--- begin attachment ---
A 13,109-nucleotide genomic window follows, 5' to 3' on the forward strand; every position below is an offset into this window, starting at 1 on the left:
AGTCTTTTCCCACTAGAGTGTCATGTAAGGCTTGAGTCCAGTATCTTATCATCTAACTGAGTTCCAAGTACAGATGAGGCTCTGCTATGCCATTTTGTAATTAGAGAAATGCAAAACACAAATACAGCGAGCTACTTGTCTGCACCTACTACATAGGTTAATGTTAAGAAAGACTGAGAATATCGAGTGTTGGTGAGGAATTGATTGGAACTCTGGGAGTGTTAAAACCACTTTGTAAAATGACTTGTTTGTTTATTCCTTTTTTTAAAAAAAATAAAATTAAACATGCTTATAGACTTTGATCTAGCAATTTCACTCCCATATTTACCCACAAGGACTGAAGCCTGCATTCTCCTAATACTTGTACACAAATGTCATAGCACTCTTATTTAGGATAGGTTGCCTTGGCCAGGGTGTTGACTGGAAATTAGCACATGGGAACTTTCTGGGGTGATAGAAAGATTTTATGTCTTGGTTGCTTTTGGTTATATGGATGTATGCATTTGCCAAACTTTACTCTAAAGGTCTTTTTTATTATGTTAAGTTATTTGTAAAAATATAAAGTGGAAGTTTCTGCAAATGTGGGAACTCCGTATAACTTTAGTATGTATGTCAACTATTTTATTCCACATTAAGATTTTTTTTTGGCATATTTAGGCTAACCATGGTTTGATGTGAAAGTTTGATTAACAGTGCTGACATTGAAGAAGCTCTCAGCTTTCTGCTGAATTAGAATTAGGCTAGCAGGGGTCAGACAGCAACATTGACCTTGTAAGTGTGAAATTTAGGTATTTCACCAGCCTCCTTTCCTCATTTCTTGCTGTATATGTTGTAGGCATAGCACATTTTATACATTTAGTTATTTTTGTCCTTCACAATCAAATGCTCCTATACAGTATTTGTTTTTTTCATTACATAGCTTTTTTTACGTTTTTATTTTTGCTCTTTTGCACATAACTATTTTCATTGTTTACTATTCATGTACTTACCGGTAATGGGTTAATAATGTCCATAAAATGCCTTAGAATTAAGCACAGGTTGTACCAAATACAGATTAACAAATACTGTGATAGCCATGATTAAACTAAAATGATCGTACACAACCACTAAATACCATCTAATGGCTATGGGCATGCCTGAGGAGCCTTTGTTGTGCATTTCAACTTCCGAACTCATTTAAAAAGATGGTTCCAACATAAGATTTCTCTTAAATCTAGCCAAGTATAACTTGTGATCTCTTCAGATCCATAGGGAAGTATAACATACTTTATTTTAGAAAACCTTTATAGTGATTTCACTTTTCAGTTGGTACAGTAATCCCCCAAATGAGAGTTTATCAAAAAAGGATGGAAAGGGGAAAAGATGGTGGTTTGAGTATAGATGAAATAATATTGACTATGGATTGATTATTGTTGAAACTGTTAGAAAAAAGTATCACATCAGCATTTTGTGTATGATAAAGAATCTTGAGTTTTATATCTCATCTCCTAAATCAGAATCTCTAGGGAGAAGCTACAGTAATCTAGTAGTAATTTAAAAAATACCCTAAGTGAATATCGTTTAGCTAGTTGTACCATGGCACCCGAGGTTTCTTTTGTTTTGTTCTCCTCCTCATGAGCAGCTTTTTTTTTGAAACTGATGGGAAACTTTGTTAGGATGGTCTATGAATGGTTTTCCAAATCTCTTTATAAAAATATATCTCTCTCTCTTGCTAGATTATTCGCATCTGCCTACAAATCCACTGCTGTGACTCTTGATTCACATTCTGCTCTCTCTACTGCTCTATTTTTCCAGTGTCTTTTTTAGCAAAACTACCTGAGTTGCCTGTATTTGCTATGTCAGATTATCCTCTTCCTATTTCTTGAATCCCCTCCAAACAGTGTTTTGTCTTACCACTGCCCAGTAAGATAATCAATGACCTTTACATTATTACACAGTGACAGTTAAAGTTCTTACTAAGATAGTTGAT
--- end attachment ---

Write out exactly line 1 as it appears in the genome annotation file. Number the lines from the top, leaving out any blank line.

A 13,109-nucleotide genomic window follows, 5' to 3' on the forward strand; every position below is an offset into this window, starting at 1 on the left: